Friday 1 May 2009

Keep on - Keep turning Left

I’m sure many of you will have seen Dylan Winter’s “Keep Turning Left” series of video’s on youtube, which document his circumnavigation of these British Isles in an elderly Mirror Offshore yacht.

I got a really nice email from Dylan the other day and asked him for some more background to his trip.

Episode one started locally, on the Isle of Wight, covering a trip from Bembridge to Chichester Harbour.

Dylan admits that in the early stages of the trip he was just working out how to combine the camera and the sailing. In his own words “Lots of wobble- vision and wind noise in the early vids.”

Does anyone remember Hot Metal the sit com from the 1980’s, editor Russell Spam (Thomas Hardy) introduced a different version of “wobble vision” on page 3 of the fictional newspaper – send me an email if you want more detail!

Dylan has been doing both sailing and working as a cameraman for many years – but not at the same time. He seems to have mastered both disciplines, his later progams are all shot HD.

He reports on the trip.

“When I started out I had intended to do just a series of coastal hops – like most circumnavigators. I thought it might take me two summers. But work commitments meant that I stopped on the Medway for two months. I hired a drying pontoon mooring for £10 a month and had a fantastic time on a river I barely knew existed. I now feel bad about having swept past some great rivers – the Arun looks wonderful from google earth (fantastic resource) and to spend just one night in Chichester harbour was bordering on the criminal.

I then realized that to sail past the mouth of Britain’s splendid rivers was a terrible wasted opportunity – so plans changed and the journey is much more about the rivers than the sea passages. I have resolved to go as far up all the rivers I come across, as my keels, mast and tide will allow – and I am even prepared to drop the mast and venture inland. The upper Medway was beautiful but I hate the sound of the engine. I am working on a viable sculling set up.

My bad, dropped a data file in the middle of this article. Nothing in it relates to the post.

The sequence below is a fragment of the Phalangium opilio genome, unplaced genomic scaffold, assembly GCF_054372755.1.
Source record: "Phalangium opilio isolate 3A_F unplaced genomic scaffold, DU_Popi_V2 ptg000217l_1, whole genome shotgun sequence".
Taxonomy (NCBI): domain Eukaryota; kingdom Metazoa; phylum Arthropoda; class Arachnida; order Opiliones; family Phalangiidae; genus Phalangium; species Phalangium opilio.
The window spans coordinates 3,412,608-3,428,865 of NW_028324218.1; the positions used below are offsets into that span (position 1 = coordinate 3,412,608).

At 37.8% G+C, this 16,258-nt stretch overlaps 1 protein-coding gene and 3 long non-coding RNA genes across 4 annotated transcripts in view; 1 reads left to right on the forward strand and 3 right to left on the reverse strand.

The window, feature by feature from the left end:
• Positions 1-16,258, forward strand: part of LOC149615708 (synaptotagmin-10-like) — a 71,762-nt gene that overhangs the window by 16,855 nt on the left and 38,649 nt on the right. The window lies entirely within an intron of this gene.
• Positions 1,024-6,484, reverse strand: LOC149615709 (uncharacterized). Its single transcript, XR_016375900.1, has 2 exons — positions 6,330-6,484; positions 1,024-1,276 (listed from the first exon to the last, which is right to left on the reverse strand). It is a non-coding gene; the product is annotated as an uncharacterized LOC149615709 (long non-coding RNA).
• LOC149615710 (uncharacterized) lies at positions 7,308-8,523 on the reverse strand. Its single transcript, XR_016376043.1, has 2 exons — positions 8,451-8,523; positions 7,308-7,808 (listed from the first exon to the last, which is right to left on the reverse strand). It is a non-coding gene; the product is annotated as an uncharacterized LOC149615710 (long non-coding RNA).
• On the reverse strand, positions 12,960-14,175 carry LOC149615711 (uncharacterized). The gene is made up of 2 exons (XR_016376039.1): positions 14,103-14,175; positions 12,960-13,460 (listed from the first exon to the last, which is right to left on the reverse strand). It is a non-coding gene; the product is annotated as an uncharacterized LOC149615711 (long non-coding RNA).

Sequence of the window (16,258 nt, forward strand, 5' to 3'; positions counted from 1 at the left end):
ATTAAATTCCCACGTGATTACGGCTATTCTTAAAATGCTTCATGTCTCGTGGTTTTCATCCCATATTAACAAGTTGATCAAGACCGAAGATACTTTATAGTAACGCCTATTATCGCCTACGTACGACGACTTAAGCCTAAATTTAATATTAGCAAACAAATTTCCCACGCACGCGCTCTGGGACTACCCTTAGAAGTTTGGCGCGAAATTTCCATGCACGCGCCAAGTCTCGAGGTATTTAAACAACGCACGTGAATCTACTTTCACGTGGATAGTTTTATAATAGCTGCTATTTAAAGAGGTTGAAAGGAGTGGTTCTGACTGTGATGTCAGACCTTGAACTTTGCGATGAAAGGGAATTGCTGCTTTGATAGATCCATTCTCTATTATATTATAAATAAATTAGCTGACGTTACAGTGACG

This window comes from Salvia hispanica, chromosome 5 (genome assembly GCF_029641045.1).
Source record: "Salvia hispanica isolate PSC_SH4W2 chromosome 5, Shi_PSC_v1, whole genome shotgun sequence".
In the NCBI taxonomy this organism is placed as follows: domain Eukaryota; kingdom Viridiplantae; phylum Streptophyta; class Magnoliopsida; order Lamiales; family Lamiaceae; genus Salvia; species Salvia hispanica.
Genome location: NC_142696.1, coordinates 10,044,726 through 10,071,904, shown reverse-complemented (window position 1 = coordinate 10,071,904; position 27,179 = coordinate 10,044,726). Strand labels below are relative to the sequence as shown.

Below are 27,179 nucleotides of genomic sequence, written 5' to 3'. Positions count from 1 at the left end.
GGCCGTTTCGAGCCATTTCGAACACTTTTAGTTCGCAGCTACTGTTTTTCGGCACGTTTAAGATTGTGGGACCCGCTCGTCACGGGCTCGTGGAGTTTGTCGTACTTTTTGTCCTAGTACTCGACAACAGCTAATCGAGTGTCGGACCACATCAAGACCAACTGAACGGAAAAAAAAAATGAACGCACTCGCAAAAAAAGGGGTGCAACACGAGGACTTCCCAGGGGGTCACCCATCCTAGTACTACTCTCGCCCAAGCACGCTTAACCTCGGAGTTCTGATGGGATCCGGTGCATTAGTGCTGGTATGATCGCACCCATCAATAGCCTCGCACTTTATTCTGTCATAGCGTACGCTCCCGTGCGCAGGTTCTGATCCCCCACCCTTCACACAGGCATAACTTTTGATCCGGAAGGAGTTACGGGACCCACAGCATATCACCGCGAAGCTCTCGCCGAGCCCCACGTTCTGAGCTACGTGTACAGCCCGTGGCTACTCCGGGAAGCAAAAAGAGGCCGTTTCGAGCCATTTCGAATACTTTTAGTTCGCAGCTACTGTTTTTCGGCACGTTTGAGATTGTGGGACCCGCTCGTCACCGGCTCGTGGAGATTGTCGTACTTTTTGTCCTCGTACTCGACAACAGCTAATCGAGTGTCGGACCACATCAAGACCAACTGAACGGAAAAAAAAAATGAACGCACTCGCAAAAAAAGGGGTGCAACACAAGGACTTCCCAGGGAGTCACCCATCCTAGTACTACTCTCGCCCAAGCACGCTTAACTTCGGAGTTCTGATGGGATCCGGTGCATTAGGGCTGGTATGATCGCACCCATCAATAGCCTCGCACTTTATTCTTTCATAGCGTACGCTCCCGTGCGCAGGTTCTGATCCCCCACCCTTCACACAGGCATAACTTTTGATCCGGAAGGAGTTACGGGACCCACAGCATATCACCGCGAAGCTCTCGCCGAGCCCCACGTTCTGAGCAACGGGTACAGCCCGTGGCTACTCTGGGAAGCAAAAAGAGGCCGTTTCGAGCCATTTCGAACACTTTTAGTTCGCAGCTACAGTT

I love old boats and birds – and even mud”

Just as a bit of background Dylan is really an east coast sailor and used to race E-Boats and Sonatas, as well as dinghies (Enterprises, Firefly’s, GP14s and Hornets).

“The reason for doing the journey is that I feel it is a bit sad to have lived on an island all my life and never sailed around it.

I know the mirror offshore is probably one of the ugliest boats ever made – but it is the smallest boat I could find with a diesel inboard and a separate heads – mine was built in 1965 in the days before they invented osmosis.

And it’s British.

It sails like a slug compared to the E-Boat and Sonata but it does offer full crouching headroom, two six foot six inch berths.

But it was cheap (£2,200) and sits on the mud or sand or concrete and I intend to keep on abandoning her to return home for work.

I can lower the mast by myself as it is only 17 foot long – I lay it along the cabin top and put a giant tarpaulin over the whole thing. It’s a mobile boat shed.

I have a massive list of jobs to do on it – but decided to set off and do them as I go. You would be amazed to find out how many “essentials” seem unnecessary – although a gear box that allowed me to select fwd or reverse without removing the companionway steps would be nice. The roller reefing is in a pretty dire condition and the boat leaks a little – but I don’t know where from. “

Dylan’s in good company with his choice of a Mirror Offshore, I recall an account in the early 80’s of a trip the length of the Danube in one, when the Danube was still in the eastern block.

You can find his videos

The old ones are all here in the right order

Finally Dylan would welcome any feedback from sailors about the mix of boats, birds and battles.

I think it’s all great, clearly the more gaffers the better, I also agree with him about the rivers, please leave your comments.

1 comment:

  1. My vote for more gaffers. I am restoring a 1968 Atkin Eric and will rig her a gaff cutter. That rigging heaves to easily.


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